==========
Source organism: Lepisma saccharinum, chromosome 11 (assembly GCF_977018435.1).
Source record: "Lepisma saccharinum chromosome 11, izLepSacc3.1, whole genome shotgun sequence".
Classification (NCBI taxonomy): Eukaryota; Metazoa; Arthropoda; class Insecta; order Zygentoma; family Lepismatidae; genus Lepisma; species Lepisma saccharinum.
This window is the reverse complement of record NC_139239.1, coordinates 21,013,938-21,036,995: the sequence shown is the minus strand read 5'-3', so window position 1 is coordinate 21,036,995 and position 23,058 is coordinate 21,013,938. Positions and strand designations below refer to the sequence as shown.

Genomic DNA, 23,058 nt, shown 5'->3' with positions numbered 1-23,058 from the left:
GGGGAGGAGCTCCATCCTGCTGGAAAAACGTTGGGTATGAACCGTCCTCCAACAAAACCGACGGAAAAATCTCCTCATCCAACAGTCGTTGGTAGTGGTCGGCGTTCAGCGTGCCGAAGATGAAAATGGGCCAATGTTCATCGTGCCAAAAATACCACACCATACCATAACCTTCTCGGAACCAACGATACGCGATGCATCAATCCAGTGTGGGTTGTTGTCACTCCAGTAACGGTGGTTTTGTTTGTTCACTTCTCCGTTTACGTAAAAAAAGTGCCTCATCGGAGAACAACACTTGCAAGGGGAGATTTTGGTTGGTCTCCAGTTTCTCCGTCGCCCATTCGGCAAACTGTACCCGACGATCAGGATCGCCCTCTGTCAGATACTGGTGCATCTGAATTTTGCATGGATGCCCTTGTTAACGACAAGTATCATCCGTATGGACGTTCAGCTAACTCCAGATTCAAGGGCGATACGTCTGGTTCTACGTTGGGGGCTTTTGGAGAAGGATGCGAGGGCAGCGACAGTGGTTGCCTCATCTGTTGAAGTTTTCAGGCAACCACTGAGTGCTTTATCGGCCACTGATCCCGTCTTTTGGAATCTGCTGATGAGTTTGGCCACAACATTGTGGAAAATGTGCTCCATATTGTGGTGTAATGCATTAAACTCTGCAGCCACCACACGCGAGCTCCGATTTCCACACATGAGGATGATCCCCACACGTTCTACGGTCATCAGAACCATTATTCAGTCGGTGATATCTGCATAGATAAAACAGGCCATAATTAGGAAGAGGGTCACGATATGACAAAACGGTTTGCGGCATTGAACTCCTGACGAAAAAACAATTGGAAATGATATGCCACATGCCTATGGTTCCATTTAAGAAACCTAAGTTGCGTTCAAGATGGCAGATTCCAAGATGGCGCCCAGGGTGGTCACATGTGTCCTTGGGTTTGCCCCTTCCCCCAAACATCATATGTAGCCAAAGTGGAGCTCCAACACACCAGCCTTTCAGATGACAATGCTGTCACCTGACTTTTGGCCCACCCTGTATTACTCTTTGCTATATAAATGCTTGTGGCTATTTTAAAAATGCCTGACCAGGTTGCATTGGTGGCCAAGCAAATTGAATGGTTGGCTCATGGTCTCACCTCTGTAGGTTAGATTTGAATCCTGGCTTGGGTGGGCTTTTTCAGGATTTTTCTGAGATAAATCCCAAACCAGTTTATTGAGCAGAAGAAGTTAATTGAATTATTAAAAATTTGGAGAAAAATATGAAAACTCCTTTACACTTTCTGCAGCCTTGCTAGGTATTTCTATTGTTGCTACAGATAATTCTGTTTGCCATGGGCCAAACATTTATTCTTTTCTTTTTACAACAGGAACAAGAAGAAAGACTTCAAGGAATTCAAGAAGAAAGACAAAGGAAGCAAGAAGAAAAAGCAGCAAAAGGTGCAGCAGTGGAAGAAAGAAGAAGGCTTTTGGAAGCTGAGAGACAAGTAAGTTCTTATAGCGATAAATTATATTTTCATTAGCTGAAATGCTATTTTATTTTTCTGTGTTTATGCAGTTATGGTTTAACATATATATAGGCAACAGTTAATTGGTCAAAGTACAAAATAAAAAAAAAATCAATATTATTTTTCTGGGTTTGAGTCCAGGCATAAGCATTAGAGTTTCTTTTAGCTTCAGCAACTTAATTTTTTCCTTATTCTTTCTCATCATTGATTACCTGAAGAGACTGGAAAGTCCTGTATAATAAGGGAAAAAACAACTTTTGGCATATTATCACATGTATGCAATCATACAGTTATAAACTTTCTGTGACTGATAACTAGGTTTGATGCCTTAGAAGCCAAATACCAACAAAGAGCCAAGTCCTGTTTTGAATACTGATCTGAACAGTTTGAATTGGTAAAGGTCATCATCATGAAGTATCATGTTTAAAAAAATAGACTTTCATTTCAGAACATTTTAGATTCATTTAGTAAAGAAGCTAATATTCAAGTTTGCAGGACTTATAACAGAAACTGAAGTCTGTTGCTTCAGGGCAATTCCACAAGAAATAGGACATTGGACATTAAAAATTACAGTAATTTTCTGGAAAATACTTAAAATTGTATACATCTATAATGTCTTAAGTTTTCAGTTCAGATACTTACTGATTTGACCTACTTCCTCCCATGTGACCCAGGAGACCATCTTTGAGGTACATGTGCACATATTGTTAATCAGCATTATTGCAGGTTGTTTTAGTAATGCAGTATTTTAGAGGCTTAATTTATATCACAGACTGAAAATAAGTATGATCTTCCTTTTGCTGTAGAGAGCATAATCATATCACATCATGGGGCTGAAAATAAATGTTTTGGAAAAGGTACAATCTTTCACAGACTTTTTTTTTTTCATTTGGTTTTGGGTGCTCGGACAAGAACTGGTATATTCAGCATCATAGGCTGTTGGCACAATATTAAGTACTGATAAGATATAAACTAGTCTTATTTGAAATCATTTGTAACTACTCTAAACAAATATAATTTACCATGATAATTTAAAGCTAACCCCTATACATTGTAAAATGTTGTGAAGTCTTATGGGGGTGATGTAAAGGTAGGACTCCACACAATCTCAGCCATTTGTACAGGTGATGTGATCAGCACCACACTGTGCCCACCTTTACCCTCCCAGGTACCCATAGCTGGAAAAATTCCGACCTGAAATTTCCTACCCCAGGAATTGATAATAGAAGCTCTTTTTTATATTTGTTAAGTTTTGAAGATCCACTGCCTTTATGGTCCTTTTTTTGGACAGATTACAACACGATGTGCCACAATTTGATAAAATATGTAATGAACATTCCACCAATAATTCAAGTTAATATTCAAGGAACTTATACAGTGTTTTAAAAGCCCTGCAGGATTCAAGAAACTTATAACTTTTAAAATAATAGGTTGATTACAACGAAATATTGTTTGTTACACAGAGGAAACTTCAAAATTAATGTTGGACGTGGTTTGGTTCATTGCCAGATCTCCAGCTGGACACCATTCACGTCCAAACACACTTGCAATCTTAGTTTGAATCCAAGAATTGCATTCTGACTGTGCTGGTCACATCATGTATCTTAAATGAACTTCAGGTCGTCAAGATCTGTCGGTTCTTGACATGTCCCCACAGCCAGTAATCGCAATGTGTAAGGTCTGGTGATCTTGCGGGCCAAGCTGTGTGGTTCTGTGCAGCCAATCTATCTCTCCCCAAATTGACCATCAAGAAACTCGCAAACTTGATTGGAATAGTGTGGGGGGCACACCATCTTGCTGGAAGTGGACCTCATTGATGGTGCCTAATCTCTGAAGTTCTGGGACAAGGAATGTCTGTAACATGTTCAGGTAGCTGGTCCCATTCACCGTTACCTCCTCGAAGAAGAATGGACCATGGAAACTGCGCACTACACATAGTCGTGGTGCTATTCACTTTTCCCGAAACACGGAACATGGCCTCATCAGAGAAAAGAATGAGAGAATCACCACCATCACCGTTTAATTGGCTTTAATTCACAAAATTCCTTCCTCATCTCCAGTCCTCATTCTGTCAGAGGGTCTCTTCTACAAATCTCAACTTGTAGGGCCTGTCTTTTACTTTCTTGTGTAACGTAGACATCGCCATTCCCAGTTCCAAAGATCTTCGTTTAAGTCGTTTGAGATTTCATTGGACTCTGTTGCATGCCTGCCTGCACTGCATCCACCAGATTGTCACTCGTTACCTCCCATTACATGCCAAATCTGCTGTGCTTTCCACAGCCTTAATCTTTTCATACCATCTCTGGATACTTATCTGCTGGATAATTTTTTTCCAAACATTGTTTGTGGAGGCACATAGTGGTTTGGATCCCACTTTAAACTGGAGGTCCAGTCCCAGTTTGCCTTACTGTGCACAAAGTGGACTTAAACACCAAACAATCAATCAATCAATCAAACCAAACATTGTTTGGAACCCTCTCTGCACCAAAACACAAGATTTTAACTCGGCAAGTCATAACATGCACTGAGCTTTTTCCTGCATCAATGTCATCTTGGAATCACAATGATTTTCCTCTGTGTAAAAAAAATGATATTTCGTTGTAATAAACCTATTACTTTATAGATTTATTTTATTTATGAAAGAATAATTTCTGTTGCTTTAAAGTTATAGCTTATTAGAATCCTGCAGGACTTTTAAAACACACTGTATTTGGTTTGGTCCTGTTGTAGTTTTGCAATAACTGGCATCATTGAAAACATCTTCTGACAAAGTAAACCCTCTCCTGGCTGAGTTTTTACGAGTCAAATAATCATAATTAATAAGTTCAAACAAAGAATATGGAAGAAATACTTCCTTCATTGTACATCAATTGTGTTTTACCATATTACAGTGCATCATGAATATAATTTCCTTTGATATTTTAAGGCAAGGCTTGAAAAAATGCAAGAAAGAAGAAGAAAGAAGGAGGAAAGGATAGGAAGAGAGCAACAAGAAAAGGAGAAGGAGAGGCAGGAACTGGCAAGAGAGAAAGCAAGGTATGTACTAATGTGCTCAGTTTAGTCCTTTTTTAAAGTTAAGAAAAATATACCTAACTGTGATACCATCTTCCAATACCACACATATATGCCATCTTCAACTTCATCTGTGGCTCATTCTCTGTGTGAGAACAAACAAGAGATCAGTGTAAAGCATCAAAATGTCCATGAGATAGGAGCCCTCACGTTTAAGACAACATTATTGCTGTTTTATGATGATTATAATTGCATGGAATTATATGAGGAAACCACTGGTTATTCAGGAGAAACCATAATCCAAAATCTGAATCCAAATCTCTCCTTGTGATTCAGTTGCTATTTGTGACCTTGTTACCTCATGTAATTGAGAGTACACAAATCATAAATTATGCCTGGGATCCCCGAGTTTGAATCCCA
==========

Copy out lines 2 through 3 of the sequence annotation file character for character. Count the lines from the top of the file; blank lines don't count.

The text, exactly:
Source record: "Lepisma saccharinum chromosome 11, izLepSacc3.1, whole genome shotgun sequence".
Classification (NCBI taxonomy): Eukaryota; Metazoa; Arthropoda; class Insecta; order Zygentoma; family Lepismatidae; genus Lepisma; species Lepisma saccharinum.